While 8 Mile was brought to the screen by Hanson and his writer Scott Silver (Johns, 1995), these episodes are consistent with Eminem's own preoccupations. He's no dope when it comes to identifying the complex tensions that underpin his popularity, as well as his controversy. In 'White America' he raps: "Let's do the math/If I was black, I would've sold half... Surely hip-hop was never a problem in Harlem, only in Boston/After it bothered the fathers of daughters starting to blossom."
The film nods in the direction of these contradictions but isn't best placed to explore them. The prevailing tone here is soothing rather than confrontational: 8 Mile is pitched at a mainstream audience, to whom the taunting, provocative Eminem would be a threat rather than a figure of empathy. It could be that the film-makers have gone to the other extreme in buffing the rapper's rough edges. Jimmy is adored by children, respected by his peers and desired by even the most insignificant characters.
Further comfort is provided by the use of Eminem's own slickly produced songs thumping out of Jimmy's headphones. In a narrative context this is evidently a projection of Jimmy's ambition - his dream of the music he will one day make. But these songs drain the film of suspense. You hear them in the opening scene, as Jimmy prepares backstage for his first contest, and you feel instantly reassured. Of course Jimmy will be fine in the end, the music tells you. He'll be more than fine - he'll be Eminem. A flashforward to Jimmy's future success at the MTV awards couldn't have been any more placatory than the sound of that lucrative and familiar fury. But there are compromises and compromises, and the use of Eminem songs in a film starring Eminem, and co-produced by his manager and his record label, must count as only the most minor of infractions.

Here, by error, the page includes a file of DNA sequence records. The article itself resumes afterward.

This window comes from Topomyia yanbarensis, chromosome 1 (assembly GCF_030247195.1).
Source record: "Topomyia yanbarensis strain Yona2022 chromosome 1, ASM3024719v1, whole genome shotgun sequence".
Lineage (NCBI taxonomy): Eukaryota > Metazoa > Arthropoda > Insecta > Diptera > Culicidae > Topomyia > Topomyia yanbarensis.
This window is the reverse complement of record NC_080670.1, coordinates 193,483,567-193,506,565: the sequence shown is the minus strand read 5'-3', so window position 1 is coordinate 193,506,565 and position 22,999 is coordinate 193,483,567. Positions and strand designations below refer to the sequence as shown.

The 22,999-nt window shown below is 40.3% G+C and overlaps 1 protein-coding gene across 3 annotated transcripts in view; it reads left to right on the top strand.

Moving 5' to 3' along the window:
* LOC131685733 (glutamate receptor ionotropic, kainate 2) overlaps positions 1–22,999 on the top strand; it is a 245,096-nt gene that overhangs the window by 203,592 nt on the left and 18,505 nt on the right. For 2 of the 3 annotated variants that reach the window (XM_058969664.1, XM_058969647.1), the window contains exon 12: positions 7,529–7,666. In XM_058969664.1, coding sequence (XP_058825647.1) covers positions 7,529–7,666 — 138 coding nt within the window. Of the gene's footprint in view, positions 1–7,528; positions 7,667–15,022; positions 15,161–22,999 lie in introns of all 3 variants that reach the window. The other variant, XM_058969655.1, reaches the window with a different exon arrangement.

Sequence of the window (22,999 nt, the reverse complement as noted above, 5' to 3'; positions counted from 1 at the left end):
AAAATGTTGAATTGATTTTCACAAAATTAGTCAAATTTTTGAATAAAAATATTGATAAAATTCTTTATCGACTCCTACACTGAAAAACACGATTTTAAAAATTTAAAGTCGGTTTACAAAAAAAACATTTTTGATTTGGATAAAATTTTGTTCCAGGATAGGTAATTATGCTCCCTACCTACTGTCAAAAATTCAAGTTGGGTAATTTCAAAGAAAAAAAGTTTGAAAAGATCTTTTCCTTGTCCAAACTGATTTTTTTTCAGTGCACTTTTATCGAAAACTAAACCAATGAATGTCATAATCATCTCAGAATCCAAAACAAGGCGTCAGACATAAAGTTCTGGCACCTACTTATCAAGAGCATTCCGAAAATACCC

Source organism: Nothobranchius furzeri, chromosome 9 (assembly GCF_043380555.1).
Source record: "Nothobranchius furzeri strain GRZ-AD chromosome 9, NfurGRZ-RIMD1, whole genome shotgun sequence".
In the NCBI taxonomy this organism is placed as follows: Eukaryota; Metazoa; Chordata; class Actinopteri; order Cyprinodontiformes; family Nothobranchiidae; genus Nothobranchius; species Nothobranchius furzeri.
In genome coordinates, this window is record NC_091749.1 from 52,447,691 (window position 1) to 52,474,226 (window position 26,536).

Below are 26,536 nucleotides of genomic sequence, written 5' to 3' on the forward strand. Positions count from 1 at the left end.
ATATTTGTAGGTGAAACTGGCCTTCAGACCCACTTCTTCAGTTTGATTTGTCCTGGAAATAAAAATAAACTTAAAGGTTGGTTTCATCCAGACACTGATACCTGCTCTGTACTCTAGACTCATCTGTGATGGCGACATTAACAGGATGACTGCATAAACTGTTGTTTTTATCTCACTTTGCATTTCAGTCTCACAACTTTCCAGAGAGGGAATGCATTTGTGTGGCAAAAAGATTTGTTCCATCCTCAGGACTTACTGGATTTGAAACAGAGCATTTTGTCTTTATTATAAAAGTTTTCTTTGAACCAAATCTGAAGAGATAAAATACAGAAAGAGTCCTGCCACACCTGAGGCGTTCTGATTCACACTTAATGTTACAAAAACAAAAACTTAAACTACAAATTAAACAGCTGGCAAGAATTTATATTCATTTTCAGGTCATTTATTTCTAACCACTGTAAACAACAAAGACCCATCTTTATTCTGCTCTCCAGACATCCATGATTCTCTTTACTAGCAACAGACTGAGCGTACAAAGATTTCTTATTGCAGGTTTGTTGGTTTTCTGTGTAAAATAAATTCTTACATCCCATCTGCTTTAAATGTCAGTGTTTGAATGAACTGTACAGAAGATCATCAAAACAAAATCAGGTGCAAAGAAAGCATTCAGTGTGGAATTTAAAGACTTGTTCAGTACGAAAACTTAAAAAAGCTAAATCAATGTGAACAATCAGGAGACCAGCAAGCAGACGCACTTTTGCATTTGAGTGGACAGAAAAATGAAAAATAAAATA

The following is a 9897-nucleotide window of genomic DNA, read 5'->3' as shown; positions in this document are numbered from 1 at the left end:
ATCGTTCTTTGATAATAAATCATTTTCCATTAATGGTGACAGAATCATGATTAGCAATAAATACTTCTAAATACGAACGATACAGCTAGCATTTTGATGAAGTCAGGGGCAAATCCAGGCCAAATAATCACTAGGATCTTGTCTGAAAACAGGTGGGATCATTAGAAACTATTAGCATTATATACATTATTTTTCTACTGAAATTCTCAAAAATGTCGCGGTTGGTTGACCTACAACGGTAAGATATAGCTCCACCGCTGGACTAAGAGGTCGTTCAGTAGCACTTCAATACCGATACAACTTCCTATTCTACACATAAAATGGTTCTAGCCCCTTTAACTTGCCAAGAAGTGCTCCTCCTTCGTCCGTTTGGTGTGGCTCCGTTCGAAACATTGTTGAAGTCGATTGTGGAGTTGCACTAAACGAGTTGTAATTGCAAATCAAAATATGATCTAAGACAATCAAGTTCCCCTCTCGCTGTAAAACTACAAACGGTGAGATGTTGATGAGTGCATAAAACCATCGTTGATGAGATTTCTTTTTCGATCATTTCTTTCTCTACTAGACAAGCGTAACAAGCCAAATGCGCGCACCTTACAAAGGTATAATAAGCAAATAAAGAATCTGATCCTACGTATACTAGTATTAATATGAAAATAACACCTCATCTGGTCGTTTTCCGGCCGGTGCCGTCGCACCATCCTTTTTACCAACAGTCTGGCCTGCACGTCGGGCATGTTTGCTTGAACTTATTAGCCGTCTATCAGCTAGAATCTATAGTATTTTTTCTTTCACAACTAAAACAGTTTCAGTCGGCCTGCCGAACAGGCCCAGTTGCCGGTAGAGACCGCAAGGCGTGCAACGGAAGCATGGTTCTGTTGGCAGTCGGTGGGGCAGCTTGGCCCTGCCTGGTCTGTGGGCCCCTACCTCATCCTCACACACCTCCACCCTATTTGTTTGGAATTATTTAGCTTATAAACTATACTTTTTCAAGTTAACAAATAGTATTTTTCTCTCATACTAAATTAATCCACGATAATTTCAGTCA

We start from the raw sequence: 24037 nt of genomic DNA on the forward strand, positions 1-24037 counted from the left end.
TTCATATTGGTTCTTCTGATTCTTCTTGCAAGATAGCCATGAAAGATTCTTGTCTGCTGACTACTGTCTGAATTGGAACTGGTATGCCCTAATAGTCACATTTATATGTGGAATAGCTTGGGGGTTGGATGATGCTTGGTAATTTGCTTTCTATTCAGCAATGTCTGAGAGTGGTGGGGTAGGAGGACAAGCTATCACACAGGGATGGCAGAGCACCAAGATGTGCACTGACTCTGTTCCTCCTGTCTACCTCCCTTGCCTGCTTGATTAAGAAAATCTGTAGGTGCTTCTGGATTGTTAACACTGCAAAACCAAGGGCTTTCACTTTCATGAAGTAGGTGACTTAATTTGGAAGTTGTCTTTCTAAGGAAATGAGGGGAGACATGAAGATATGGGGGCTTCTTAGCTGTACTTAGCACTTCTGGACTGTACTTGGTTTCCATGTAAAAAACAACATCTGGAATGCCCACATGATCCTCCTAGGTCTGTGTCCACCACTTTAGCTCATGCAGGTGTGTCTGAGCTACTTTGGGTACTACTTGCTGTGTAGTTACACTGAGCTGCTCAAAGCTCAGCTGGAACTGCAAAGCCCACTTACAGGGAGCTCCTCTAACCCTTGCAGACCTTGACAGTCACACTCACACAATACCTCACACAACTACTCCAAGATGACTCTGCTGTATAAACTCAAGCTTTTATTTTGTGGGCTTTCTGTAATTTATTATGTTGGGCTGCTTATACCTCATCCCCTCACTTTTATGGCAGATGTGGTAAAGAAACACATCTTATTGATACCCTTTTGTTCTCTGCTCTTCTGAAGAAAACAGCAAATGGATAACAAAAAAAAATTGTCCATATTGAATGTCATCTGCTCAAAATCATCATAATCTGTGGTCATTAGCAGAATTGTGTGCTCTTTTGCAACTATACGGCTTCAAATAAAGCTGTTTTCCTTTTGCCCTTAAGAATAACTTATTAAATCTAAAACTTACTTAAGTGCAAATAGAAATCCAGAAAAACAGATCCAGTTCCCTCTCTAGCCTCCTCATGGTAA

It helps that Hanson hasn't surrendered to the conventions of that youthful subgenre, the hip-hop movie. Cinematographer Rodrigo Prieto, who shot Amores perros, works from a palette of industrial and jaundiced colours - factory greys, cadaver blues, bile yellows - which strongly substantiate Jimmy's dreams of escape. There's no crime apart from the mention of a rape, which in turn leads to an arson attack on the abandoned house where that rape took place. And there are no drugs either, and only two guns, one of which fires paintballs. Admittedly Jimmy does have unprotected sex with a girl, Alex, whom he hardly knows - and among heavy machinery at that, which should earn the film a double don't-try-this-at-home warning.
But the lack of drive-by shootings and crack houses doesn't jolt you; it's just another instance of Hanson not playing by the rules. 8 Mile may have corniness in its bones, but there are ambiguities enough here for a whole other movie. The sexual undertones between Jimmy and his mother are subtly alarming, and not restricted to the erotic bedroom tussle that plays like a scene from a trailer-park Hamlet. We know this relationship has a cargo of unhealthy secrets long before Stephanie confesses her sexual problems to an appalled and shirtless Jimmy. Their first scene together comes when Jimmy bursts in on his mother and her boyfriend Greg having sex. A subsequent replay, in which Jimmy finds his friend Wink in identical circumstances with Alex, only reinforces the bizarrely smudged divisions between the women in Jimmy's life.
No wonder you brace yourself for the possible disclosure that young Lily will turn out to be Jimmy's daughter as well as his sister. That revelation never arrives, but the fact that it would not be out of place is typical of the lingering mysteries that leave 8 Mile equipped to transcend the pulpy excitement of its let's-put-on-the-show-right-here finale. As a movie it may have squeezed out its star's trademark rage along with his platinum crop-cut. Paradoxically it is the tenderness that is exposed in its place that makes the film an illuminating addition to that hall-of-funhouse-mirrors that is Eminem's persona.